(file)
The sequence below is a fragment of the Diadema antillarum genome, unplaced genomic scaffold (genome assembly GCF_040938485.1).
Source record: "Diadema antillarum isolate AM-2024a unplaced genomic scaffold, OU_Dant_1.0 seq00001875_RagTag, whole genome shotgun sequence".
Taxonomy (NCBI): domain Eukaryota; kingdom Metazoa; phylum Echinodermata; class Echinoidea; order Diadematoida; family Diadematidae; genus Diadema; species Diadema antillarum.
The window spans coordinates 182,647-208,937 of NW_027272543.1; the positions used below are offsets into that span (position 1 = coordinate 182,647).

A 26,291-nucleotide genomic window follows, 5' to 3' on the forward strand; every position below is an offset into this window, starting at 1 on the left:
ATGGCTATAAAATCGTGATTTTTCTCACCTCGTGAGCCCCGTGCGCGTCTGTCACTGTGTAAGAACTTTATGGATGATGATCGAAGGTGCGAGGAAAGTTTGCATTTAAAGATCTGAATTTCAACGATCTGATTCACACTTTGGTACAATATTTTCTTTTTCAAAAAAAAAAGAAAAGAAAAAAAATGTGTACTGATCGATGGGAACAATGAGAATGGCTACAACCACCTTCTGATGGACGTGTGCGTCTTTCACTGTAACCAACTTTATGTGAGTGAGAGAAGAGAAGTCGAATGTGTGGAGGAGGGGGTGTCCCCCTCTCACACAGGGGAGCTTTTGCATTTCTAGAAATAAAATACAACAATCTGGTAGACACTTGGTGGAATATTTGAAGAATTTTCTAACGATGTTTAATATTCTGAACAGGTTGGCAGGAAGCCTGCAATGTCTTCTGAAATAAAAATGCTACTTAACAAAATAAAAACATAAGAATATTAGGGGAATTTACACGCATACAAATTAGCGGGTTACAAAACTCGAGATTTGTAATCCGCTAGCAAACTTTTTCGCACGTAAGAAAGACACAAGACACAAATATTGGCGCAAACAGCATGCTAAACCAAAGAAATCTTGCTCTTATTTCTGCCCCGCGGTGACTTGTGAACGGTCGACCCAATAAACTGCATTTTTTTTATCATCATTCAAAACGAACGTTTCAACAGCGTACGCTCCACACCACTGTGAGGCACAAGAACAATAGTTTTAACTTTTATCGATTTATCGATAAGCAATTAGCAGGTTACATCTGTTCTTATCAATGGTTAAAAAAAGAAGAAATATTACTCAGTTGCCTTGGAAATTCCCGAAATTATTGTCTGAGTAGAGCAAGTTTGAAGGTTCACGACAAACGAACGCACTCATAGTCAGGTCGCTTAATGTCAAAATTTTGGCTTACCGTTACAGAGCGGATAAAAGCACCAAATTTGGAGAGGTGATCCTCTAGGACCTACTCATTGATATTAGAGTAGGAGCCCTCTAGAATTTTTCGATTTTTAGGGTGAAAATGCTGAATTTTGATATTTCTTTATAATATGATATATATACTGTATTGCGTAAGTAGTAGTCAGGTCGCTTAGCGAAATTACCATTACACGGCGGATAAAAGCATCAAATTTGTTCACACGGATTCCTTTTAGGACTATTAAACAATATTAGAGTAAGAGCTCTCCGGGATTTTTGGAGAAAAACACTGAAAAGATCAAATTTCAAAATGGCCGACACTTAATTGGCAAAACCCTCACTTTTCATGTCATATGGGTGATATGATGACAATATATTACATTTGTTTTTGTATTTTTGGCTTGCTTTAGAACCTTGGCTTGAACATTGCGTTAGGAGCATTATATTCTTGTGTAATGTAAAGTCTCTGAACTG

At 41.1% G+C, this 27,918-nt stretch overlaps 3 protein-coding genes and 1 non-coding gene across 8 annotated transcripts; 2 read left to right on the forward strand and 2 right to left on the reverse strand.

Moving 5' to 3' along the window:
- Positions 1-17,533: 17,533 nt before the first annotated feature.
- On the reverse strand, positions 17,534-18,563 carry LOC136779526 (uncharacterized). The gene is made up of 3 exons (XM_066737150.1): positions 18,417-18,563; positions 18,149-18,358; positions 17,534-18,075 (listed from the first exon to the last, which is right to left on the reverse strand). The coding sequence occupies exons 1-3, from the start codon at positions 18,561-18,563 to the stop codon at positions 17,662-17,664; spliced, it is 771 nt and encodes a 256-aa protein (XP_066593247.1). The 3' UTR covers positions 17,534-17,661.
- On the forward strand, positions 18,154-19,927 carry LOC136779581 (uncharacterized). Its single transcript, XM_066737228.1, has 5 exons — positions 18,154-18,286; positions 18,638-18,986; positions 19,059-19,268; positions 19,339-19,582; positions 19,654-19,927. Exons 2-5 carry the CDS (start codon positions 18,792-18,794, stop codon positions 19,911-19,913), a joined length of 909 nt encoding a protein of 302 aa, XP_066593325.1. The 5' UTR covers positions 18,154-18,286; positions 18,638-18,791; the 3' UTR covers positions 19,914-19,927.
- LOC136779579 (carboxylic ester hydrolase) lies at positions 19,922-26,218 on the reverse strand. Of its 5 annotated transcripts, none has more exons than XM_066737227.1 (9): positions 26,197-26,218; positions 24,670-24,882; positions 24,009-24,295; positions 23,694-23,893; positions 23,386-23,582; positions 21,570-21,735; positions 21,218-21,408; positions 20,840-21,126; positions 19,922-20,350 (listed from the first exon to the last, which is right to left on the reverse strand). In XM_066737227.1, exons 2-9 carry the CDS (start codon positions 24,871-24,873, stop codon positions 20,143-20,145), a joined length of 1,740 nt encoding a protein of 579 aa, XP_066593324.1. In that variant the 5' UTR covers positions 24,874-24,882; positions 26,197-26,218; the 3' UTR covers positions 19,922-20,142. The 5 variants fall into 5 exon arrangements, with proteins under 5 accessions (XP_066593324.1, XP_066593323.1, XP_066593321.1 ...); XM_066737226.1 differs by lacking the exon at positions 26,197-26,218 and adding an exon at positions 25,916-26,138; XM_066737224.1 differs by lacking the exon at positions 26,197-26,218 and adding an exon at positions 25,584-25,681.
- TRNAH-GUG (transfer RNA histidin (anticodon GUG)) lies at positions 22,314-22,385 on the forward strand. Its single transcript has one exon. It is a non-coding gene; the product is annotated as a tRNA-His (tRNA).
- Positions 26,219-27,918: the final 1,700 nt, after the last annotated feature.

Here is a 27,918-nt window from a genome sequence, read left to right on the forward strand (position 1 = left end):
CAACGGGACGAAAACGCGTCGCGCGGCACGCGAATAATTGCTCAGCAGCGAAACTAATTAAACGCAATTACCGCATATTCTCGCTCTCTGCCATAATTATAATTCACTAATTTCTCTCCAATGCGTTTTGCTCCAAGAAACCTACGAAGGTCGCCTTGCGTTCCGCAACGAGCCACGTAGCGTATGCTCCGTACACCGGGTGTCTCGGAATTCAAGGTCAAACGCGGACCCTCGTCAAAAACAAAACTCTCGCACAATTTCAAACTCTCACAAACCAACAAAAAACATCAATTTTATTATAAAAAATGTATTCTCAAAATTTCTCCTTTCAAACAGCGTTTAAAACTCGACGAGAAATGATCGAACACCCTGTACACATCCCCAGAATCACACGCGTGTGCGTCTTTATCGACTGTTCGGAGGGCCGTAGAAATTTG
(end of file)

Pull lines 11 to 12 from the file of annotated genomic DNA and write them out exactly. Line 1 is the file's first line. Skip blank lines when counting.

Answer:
- On the forward strand, positions 18,154-19,927 carry LOC136779581 (uncharacterized). Its single transcript, XM_066737228.1, has 5 exons — positions 18,154-18,286; positions 18,638-18,986; positions 19,059-19,268; positions 19,339-19,582; positions 19,654-19,927. Exons 2-5 carry the CDS (start codon positions 18,792-18,794, stop codon positions 19,911-19,913), a joined length of 909 nt encoding a protein of 302 aa, XP_066593325.1. The 5' UTR covers positions 18,154-18,286; positions 18,638-18,791; the 3' UTR covers positions 19,914-19,927.
- LOC136779579 (carboxylic ester hydrolase) lies at positions 19,922-26,218 on the reverse strand. Of its 5 annotated transcripts, none has more exons than XM_066737227.1 (9): positions 26,197-26,218; positions 24,670-24,882; positions 24,009-24,295; positions 23,694-23,893; positions 23,386-23,582; positions 21,570-21,735; positions 21,218-21,408; positions 20,840-21,126; positions 19,922-20,350 (listed from the first exon to the last, which is right to left on the reverse strand). In XM_066737227.1, exons 2-9 carry the CDS (start codon positions 24,871-24,873, stop codon positions 20,143-20,145), a joined length of 1,740 nt encoding a protein of 579 aa, XP_066593324.1. In that variant the 5' UTR covers positions 24,874-24,882; positions 26,197-26,218; the 3' UTR covers positions 19,922-20,142. The 5 variants fall into 5 exon arrangements, with proteins under 5 accessions (XP_066593324.1, XP_066593323.1, XP_066593321.1 ...); XM_066737226.1 differs by lacking the exon at positions 26,197-26,218 and adding an exon at positions 25,916-26,138; XM_066737224.1 differs by lacking the exon at positions 26,197-26,218 and adding an exon at positions 25,584-25,681.